What's in a maiden name?
Throughout history, very few women have discarded the traditional practice of adopting the husband's surname upon marriage. In recent days, however, deviating from the mainstream, women are increasingly retaining their maiden (birth) names. A natural question arises: why would a woman assume the husband's surname, if at all?
Keeping the Name
Women who opt to keep their maiden names cite “identity” or “individuality” as the primary reason for doing so. Changing any part of the name after growing used to it for years seems daunting to many young women who also view this practice as an assault on their self-identity. “I consider myself to be an individual. I am a separate person even if I am married,” asserts Prianka Ball, a Bangladeshi currently studying at Bryn Mawr College (USA).
This contentious issue is an integral one in feminist culture with most feminists rallying support for retaining the maiden name. The reason is simple: how many men consider changing their surnames upon marriage?
While there have been instances when men changed their birth names, the number is still insignificant globally. In the United States of America, for example, only eight states recognise the name-changing process of a man legally. Some women find this act as a “form of ownership” that undermines equitable power dynamics within a relationship.
In a counteractive attempt, feminists suggest couples to assume either a surname that merges both of their birth names or a new surname altogether whereby both the parties have to let go of their birth names.
Other women have identified gender-neutral reasons, such as the time-consuming and exhausting paperwork associated with changing a name. At a time when employers look into the online presence of job-seekers before making hiring decisions, changing the surname will also mean that all your previous work associated with your name will not show up in online searches.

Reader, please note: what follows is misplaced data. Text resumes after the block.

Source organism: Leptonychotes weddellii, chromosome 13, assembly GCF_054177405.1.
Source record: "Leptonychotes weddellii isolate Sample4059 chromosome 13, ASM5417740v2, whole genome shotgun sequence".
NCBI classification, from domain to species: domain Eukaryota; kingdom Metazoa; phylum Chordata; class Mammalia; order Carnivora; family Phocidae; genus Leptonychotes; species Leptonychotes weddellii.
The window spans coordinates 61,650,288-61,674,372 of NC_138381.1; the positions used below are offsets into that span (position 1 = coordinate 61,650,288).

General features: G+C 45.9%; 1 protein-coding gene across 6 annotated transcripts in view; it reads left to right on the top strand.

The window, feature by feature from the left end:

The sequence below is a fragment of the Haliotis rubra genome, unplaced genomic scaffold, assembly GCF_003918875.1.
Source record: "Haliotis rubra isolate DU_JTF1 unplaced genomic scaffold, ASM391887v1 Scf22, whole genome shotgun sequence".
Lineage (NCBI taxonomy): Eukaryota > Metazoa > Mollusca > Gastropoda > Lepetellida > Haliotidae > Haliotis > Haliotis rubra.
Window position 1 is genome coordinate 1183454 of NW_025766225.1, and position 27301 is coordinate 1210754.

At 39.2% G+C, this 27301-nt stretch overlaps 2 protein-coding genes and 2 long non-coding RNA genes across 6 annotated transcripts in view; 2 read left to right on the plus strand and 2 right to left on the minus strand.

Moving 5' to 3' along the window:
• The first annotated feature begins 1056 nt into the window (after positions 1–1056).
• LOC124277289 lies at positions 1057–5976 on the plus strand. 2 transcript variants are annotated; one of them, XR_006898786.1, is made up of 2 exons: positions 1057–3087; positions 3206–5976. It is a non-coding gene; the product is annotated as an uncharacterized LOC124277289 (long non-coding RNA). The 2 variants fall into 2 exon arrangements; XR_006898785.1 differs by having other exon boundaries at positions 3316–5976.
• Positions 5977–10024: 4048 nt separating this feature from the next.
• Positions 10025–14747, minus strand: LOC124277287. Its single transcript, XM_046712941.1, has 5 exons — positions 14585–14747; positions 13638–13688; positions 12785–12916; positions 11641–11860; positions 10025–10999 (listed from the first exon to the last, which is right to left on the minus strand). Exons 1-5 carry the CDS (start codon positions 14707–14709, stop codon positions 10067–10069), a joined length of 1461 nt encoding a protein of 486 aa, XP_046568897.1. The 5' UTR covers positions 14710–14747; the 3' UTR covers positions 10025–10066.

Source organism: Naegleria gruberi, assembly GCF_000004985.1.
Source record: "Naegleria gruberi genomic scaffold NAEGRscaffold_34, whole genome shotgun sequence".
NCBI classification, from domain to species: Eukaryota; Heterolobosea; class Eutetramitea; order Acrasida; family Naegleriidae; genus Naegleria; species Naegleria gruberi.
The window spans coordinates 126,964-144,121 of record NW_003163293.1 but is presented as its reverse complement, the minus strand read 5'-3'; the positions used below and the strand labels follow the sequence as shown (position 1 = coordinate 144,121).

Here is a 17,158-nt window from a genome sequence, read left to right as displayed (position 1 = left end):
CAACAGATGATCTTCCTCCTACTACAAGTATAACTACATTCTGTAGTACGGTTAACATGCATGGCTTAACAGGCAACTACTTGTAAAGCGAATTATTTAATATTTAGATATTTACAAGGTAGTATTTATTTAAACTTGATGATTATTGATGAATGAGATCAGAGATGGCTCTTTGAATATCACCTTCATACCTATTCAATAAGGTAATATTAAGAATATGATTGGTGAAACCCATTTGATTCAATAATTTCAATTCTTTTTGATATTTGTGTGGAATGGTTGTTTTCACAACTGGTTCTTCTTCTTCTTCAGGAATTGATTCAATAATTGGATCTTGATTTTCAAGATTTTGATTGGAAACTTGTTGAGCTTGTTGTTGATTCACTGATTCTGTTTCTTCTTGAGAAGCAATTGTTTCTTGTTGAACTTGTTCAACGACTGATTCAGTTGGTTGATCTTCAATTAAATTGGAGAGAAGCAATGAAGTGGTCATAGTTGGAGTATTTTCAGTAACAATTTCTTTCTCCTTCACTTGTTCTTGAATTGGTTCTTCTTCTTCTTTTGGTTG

Some women have a special liking for their maiden names. “Chowdhury- they claim to be the past landlords; why lose it?,” quips Sifat Chowdhury, who is currently studying Business Administration at North South University.
Fatema Jannat, who studies Economics at North South University, has a more far-sighted approach to the issue. “What if, God forbid, my marriage doesn't work out? I can't keep changing my surname constantly!” she says. Before you shrug it off as undue skepticism, please be aware that this is the reality for some women who revert to their maiden names after re-marriage, divorce, or death of the husband.
While the concept of changing the surname upon marriage is attributed to religion, many women are quick to point out that it does not originate from Islamic customs. Feminists believe it is still widely practised in South Asia because many women in the region are unable to resist the pressures of a misogynist culture.
Dropping the name
There are quite a large number of women who would differ. In the United States alone, over 90 per cent of women drop their maiden names. Apart from viewing it as a way of honouring ancestral traditions, many women also see it as a means of identifying with the husband and feeling a sense of belonging to the new family.
Chowdhury Tazrian Ishrat, who studies Business Administration at North South University, explains: “Taking the husband's name is romantic! The child is never given the mother's surname. If there are no issues regarding that, then there shouldn't be any with taking the husband's name either!”
Some women try to break free of the latter tradition by passing on either their merged surnames or their maiden names to their children.
In addition, there are women who are not too fond of their maiden names because of the spelling errors, mispronunciation, or assumptions (regarding ethnicity, religion, etc.) that the surnames invite. They are keen on changing names at the next best opportunity that usually happens to be marriage.
While the debate continues, few women have qualms with either of the options. It is fair to say that the decision to keep or drop the maiden name should be a conscious one made with a deep understanding of the implications.